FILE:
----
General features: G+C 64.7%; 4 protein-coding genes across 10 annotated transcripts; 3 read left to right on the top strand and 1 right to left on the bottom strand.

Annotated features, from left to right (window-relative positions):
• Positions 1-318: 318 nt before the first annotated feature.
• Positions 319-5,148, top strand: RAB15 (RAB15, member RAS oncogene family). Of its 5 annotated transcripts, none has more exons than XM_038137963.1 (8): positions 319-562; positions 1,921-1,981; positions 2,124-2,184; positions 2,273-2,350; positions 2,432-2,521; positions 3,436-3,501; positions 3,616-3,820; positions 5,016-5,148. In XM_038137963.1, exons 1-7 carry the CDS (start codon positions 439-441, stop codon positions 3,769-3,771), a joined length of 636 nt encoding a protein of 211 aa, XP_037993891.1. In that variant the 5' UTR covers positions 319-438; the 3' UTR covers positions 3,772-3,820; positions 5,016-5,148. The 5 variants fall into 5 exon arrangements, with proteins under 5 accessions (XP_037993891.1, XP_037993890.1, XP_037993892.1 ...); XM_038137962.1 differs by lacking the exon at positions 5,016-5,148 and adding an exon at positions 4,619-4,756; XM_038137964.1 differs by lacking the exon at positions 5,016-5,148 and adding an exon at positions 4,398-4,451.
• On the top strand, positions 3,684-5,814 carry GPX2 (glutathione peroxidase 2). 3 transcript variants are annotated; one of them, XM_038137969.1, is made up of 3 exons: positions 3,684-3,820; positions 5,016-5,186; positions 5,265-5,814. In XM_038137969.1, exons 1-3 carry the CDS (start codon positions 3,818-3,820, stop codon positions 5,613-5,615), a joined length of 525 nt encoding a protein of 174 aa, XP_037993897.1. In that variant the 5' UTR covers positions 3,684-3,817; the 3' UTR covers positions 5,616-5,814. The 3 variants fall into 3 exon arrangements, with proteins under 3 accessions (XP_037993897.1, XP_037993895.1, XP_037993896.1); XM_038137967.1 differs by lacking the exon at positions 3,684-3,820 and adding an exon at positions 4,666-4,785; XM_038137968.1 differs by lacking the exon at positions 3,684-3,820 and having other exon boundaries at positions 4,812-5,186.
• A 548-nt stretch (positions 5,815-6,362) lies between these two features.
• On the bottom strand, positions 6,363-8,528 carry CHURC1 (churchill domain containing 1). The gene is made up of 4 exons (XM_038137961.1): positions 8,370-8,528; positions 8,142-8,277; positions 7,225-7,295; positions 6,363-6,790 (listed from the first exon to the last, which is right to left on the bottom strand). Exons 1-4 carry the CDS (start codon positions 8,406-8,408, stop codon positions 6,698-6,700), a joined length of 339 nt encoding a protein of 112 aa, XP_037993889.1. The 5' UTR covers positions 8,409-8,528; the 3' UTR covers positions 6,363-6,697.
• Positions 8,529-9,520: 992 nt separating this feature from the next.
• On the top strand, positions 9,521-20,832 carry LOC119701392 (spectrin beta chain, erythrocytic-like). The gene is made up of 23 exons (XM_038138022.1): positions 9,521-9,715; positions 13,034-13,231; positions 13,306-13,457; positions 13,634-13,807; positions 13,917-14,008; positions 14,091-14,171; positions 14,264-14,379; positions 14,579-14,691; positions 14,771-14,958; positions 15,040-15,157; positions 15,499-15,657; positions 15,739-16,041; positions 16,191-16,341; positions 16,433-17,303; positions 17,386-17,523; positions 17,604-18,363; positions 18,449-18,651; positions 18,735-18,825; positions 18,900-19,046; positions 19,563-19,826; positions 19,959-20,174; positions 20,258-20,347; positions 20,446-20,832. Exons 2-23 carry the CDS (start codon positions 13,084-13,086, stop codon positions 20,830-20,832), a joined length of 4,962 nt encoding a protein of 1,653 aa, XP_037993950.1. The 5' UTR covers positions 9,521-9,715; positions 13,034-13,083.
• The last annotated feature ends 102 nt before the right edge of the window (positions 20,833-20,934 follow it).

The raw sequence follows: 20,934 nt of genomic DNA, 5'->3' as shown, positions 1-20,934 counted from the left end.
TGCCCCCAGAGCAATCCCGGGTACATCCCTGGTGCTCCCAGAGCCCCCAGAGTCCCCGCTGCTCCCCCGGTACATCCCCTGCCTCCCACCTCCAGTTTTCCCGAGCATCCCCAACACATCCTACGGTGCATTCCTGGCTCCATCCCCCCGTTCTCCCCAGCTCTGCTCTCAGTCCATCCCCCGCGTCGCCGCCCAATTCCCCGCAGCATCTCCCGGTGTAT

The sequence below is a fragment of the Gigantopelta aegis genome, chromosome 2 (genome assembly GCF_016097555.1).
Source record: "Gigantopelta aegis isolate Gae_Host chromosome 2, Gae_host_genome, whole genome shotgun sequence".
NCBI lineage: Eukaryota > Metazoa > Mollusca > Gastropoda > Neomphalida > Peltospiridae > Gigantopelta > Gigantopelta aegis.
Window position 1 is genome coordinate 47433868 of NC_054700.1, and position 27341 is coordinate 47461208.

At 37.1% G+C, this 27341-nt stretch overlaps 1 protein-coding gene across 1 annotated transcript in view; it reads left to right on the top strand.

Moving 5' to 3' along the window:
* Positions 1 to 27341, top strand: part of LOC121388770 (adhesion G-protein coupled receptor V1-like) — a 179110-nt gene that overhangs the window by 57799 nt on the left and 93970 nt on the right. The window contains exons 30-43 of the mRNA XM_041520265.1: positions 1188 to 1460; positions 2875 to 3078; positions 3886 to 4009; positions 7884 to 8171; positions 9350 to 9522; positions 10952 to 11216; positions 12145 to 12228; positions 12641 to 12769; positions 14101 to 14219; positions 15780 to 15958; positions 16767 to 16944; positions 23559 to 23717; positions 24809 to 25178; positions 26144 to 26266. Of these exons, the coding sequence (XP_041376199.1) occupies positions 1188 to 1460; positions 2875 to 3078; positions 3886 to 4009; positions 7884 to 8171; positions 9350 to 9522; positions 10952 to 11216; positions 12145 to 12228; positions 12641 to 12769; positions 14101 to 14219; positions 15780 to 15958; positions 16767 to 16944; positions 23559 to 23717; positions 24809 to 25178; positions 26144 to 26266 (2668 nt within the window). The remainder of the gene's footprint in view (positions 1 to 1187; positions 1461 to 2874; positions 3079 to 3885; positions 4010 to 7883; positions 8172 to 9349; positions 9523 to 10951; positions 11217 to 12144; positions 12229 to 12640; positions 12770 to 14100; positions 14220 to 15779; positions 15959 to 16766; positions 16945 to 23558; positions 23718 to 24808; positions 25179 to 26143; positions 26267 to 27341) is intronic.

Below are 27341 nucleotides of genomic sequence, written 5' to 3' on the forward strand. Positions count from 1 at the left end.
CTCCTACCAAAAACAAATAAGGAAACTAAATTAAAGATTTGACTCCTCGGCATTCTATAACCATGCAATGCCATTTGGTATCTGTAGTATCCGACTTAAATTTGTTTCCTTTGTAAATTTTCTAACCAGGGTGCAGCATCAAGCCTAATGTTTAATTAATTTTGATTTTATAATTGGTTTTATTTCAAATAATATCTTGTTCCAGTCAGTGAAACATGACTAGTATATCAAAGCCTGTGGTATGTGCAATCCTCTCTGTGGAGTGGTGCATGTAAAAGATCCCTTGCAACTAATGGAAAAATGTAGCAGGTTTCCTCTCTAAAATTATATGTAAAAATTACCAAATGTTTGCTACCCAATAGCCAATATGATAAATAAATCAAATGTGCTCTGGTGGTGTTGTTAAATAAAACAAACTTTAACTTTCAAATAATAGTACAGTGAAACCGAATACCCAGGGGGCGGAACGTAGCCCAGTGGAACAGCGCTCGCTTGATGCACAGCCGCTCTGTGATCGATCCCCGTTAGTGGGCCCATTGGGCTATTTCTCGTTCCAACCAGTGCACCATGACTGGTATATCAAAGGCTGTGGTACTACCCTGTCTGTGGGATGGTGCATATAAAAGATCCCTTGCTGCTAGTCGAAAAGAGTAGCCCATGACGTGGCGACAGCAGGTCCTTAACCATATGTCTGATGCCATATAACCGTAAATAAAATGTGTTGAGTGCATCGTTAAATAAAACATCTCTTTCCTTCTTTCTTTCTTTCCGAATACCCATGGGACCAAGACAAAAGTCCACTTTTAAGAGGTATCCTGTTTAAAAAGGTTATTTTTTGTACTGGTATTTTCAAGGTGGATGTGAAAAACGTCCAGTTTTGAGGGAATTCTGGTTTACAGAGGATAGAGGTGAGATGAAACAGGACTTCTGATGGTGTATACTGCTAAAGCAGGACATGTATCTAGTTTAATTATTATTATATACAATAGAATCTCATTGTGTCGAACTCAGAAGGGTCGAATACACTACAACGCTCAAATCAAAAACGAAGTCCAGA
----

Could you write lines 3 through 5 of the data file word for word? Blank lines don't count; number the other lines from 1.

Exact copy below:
• Positions 1-318: 318 nt before the first annotated feature.
• Positions 319-5,148, top strand: RAB15 (RAB15, member RAS oncogene family). Of its 5 annotated transcripts, none has more exons than XM_038137963.1 (8): positions 319-562; positions 1,921-1,981; positions 2,124-2,184; positions 2,273-2,350; positions 2,432-2,521; positions 3,436-3,501; positions 3,616-3,820; positions 5,016-5,148. In XM_038137963.1, exons 1-7 carry the CDS (start codon positions 439-441, stop codon positions 3,769-3,771), a joined length of 636 nt encoding a protein of 211 aa, XP_037993891.1. In that variant the 5' UTR covers positions 319-438; the 3' UTR covers positions 3,772-3,820; positions 5,016-5,148. The 5 variants fall into 5 exon arrangements, with proteins under 5 accessions (XP_037993891.1, XP_037993890.1, XP_037993892.1 ...); XM_038137962.1 differs by lacking the exon at positions 5,016-5,148 and adding an exon at positions 4,619-4,756; XM_038137964.1 differs by lacking the exon at positions 5,016-5,148 and adding an exon at positions 4,398-4,451.
• On the top strand, positions 3,684-5,814 carry GPX2 (glutathione peroxidase 2). 3 transcript variants are annotated; one of them, XM_038137969.1, is made up of 3 exons: positions 3,684-3,820; positions 5,016-5,186; positions 5,265-5,814. In XM_038137969.1, exons 1-3 carry the CDS (start codon positions 3,818-3,820, stop codon positions 5,613-5,615), a joined length of 525 nt encoding a protein of 174 aa, XP_037993897.1. In that variant the 5' UTR covers positions 3,684-3,817; the 3' UTR covers positions 5,616-5,814. The 3 variants fall into 3 exon arrangements, with proteins under 3 accessions (XP_037993897.1, XP_037993895.1, XP_037993896.1); XM_038137967.1 differs by lacking the exon at positions 3,684-3,820 and adding an exon at positions 4,666-4,785; XM_038137968.1 differs by lacking the exon at positions 3,684-3,820 and having other exon boundaries at positions 4,812-5,186.